In this lesson we are going to talk about digital signatures. This is the second cryptographic primitive along with hash functions that we need as building blocks for cryptocurrency.
Digital Signature Definition
A digital signature is supposed to be just like a signature on paper only in digital form. And there are mainly two things that we want from signatures:
- only the owner can make the signature, but everyone seeing it can verify it's validity
- the signature must be tied to a particular document. So that anyone can copy it and sign another document
In fact, a signature is not just a signature, but certifies your agreement or endorsement of a particular document.
How can we build this in a digital form using cryptography?
There are three operations that we need to be able to do:
- Generate a pair of keys: = secret signing key, and = public verification key of length in bit equal to . So we will need an operation . will be the key to make the signature and will be the key that let other subjects verify the signature.
- Sign documents: takes the secret key and a message and returns the message signed . So we will need an operation .
- Signature verification: takes the public key , the message and the supposed signature and returns yes or no, whether the signature is valid or not
These three operations constitute a signature scheme. The first two can be randomized algorithms, while the verification will always be deterministic. Infact, generateKeys must generate different keys for different people.
The requirements for the signatures, at a slightly more technical level, are the following two:
- A valid signature must always verify. So if I sign a message with my secret key and someones tries to check it with my public key , it has to be validated correctly.
- It must be impossible to forge signatures. An adversary who knows my public key and verifies my signatures on some messages, can't forge my signature on some other messages.
Suppose that an attacker claims that he can forge signatures and a judge wants to verify if its true or not.
We use generateKeys to obtain a secret signing key and a public verification key. We give the secret key to the judge and the public key to both parties. So the judge can make signatures and attacker knows only the public key and can see if a signature is valid or not. We will allow the attacker to see signatures on documents of his choice.
So the test can be made with following steps:
- the attacker sends a message , the judge signs it and sends it back
- then he sends another message , the judge signs it and sends it back
- the previous steps can be repeated over and over, until the attacker is satisfied
- after that, the attacker picks a new message and tries to forge a signature.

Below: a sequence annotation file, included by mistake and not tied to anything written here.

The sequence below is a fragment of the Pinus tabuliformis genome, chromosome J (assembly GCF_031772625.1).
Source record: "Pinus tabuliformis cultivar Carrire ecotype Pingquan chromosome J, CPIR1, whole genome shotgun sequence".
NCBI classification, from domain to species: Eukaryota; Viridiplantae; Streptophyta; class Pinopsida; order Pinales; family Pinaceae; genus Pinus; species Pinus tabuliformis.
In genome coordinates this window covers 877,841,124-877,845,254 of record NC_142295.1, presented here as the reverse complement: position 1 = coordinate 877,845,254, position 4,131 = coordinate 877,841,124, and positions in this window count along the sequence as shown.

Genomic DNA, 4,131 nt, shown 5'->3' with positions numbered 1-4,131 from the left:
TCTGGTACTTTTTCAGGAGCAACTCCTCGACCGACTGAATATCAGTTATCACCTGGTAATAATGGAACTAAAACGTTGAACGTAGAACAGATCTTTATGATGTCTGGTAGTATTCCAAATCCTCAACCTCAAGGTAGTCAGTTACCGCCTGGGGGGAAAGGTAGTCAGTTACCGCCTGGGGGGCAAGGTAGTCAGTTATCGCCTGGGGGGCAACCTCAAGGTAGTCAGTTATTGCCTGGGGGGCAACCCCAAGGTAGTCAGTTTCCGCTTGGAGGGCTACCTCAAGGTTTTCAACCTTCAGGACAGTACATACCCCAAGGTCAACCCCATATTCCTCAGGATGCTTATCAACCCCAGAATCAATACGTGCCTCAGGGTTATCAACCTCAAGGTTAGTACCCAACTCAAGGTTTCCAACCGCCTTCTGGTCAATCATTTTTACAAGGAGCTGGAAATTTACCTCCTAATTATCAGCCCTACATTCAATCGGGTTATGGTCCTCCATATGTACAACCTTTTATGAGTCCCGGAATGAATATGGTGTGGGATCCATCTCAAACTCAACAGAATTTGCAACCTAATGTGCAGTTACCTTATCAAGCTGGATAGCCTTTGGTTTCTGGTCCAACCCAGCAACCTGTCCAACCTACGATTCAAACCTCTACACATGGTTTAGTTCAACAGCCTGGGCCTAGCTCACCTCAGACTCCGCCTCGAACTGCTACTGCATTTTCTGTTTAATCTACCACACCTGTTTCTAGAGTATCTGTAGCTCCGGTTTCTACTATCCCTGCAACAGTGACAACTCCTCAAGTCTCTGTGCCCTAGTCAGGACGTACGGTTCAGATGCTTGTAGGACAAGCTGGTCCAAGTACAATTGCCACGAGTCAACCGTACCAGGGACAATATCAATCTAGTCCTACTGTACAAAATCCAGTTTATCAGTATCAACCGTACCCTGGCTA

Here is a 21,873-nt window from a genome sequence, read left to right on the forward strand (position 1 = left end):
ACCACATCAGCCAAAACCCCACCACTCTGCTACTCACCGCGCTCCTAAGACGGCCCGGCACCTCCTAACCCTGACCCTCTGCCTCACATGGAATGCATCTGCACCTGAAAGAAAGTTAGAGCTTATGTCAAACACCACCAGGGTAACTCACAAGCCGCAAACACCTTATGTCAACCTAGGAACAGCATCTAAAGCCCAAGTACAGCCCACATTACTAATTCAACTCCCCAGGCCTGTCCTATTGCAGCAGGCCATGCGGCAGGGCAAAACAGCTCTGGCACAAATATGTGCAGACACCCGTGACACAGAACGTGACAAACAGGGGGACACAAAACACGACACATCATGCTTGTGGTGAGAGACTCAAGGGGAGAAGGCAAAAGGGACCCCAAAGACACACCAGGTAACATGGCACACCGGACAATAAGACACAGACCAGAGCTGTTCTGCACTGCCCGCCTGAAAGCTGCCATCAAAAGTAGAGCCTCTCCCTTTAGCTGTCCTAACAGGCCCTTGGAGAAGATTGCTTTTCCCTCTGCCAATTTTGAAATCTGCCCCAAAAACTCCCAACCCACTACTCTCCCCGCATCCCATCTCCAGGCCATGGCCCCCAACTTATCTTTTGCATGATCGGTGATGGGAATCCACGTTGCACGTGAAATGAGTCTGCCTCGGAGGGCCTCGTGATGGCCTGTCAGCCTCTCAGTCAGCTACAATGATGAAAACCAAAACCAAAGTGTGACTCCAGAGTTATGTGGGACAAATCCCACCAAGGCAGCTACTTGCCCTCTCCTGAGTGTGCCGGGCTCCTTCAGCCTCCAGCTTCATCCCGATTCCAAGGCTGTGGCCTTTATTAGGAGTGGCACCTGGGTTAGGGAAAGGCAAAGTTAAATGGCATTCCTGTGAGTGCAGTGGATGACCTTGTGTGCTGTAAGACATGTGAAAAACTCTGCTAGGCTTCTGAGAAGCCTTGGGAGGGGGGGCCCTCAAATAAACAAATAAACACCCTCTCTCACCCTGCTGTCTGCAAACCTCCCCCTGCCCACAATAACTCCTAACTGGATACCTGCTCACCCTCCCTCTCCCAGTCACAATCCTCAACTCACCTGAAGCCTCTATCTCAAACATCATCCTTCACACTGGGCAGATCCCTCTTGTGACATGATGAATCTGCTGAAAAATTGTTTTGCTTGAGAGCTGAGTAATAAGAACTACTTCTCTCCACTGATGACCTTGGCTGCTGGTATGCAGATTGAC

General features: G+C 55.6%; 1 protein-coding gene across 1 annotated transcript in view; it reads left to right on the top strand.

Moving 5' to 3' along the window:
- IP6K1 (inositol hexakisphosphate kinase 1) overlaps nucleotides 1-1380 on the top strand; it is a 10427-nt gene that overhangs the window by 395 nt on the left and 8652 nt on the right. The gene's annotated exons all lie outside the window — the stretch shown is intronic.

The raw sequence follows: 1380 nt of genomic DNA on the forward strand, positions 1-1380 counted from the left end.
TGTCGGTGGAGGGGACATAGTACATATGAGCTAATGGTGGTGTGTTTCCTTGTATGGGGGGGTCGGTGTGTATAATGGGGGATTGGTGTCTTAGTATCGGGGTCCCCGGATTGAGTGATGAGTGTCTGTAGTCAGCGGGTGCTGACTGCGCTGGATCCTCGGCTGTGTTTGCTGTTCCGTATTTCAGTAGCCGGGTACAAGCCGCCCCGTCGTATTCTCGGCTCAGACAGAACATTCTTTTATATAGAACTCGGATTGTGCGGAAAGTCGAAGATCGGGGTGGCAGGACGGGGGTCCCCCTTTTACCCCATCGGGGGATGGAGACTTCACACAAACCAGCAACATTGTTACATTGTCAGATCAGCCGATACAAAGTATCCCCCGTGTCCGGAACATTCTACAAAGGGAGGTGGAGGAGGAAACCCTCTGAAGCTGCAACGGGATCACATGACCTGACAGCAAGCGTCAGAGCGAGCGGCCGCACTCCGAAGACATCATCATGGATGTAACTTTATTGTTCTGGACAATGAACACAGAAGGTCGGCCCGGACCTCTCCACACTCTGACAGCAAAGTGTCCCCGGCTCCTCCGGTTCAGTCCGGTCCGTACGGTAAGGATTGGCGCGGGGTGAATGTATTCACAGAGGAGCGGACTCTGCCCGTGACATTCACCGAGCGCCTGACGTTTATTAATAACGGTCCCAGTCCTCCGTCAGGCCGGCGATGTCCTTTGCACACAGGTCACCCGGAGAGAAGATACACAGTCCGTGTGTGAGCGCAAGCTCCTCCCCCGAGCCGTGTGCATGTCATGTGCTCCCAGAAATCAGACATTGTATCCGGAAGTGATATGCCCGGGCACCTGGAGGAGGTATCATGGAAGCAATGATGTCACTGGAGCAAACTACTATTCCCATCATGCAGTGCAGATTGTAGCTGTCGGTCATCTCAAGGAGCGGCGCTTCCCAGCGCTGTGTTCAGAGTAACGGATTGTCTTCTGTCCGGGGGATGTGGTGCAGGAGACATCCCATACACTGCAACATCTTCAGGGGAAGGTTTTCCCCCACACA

- the judge will run the verification algorithm to check whether it verifies or not.
We will base our unforgeability definition on the chances of the attacker of winning this game.
Def. The signature scheme is unforgeable if the attacker has only a negligible chance of successfully forging a message no matter what algorithm the attacker is using.
The algorithms that we talked about are randomized, so we need a good source of randomness. In fact, bad randomness will take to an insecure algorithm. Attacks on the source of randomness are the favourites from intelligence agencies. And the people who know what kinds of attacks are likely to be successful.
Limits to message size
In practice, there's a limit on the message size that you're able to sign. In fact, real schemes operate on bit strings of limited length.
This problem can be fixed easily signing the hash of the message rather than the message itself. So the message can be really big, but the hash will only be 256 bits. And because hash functions are collision free, it's safe to use the hash of the message as the input to the digital signature scheme.
A nice thing we will see later, is that it is also possible to sign a hash pointer. And if you sign a hash pointer then the signature covers or protects the whole structure, not just the hash pointer itself, but also everything it points to. For example, if you sign the hash pointer at the end of a blockchain, the result is that you are digitally signing the entire contents of that blockchain.
Bitcoin uses a particular digital signature scheme called ECDSA. It's an Elliptic Curve Digital Signature Algorithm, which belongs to US government standards.
We won't go into all the details of how ECDSA works, since it relies on some extremely hairy math.
ECDSA has good randomness, and this in very important with Elliptic Curves. Since, if you use bad randomness in general in generating a key, then it is maybe not secure. In addition for ECDSA, even if the key is perfectly secure, and the bad randomness only regards the signature generation, this will also lead to private key discovery.
So we need to be especially careful about this in practice. This is a common mistake.
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